"9/11 was a great reminder to me when I was in middle school that the world wasn't just America. The rest of the world exists and we should be caring for it all equally," Spark Microgrants founder Sasha Fisher said.
It's something Sasha Fisher is fiercely committed to doing.
"If you invest in education and health care and invest in all the infrastructure people live better lives," Fisher said.
She's not only seen proof, but makes it happen in East Africa.
Three years ago this determined 24 year old started Spark Microgrants, an organization that helps communities put their own ideas into action.
Her focus is villages in Rwanda and Uganda.
"Anything they want to do - they want to build a health center, a school, an electricity line - we help them do that themselves," she said.
On Wednesday evening she'll be attending a huge award show on VH1. You see Sasha caught the eye of the folks at DoSomething.org, which each year honors several young people for their work.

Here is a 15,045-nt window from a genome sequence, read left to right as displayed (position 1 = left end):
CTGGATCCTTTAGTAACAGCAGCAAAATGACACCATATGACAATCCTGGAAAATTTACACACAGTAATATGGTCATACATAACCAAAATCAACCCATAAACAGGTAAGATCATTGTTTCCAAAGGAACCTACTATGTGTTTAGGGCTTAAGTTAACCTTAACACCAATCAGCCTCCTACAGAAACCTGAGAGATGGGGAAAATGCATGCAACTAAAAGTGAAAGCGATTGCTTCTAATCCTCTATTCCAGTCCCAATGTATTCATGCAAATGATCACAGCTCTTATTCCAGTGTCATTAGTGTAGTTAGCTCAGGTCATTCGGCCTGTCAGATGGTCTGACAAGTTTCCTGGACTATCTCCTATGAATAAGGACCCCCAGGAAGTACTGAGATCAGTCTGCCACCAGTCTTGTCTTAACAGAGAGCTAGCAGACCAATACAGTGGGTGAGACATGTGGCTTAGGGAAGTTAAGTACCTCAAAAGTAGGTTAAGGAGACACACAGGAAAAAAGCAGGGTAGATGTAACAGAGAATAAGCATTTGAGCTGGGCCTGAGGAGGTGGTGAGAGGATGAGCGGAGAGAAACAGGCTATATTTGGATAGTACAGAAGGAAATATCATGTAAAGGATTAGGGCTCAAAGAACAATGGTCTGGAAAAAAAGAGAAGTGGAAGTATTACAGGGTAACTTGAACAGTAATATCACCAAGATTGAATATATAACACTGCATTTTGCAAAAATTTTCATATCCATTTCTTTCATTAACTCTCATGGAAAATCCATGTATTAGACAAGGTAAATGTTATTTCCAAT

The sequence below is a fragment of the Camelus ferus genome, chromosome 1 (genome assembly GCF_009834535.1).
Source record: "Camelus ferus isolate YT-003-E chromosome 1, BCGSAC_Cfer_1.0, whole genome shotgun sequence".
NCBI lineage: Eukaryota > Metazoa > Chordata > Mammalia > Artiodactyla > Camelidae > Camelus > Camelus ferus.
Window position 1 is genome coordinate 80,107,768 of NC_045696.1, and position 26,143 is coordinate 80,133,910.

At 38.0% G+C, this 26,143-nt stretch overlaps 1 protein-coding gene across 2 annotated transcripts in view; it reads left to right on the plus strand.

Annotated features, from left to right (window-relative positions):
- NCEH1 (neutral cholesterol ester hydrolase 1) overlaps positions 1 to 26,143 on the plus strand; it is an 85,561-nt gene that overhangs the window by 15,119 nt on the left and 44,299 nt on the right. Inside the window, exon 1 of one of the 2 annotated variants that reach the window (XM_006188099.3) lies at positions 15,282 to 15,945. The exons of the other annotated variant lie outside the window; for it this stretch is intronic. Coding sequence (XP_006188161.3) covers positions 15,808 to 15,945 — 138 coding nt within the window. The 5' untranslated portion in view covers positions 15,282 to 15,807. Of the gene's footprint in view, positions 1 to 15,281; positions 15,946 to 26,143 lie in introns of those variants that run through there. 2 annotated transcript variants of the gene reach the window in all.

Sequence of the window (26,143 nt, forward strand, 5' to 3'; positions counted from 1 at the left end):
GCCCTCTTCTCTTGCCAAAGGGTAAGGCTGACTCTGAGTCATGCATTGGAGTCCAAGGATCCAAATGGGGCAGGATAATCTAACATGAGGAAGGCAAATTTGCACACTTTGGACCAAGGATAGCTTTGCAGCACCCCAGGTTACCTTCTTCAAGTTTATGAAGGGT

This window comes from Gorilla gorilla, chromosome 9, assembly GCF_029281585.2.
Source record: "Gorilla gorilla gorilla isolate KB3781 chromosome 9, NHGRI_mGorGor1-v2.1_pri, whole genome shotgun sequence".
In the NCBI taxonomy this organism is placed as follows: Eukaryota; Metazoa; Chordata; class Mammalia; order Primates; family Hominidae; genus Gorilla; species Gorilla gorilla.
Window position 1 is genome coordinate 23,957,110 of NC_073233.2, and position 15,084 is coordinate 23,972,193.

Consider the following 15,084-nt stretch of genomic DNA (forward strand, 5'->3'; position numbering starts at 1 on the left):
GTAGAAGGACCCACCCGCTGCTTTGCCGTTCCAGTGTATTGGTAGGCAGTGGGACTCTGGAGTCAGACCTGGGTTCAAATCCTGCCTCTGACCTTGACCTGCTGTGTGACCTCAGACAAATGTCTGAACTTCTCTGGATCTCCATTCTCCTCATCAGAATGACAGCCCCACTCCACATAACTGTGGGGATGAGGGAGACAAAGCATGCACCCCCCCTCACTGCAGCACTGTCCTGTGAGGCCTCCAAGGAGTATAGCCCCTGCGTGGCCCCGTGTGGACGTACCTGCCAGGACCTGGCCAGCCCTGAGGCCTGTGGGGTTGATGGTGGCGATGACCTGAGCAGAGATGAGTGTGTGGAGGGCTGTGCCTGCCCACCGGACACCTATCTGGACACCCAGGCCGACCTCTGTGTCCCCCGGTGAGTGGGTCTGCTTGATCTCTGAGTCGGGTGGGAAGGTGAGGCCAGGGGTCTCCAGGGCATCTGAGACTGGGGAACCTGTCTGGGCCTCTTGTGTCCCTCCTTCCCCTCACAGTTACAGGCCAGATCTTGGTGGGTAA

Each gets a 10-thousand dollar grant, and then during the live broadcast, viewers will decide who gets top prize of 100-thousand dollars.
Sasha says that would be enough money to help 20 new villages.
Her organization has helped more than 53 communities already. She says the key to success is its hands off approach. Once funding is in place from A to Z, the locals call the shots.
"We take each community through a 5 month planning process," she said. "What we're doing in instilling a lot of confidence and capacity within these communities."
Sasha hopes to use her model in other parts of Africa, so far her organization has helped roughly 20-thousand people. Also up for that top prize of 100-thousand dollars is Dan Maree, also from New York. He started the Million Hoodies Movement for Justice.
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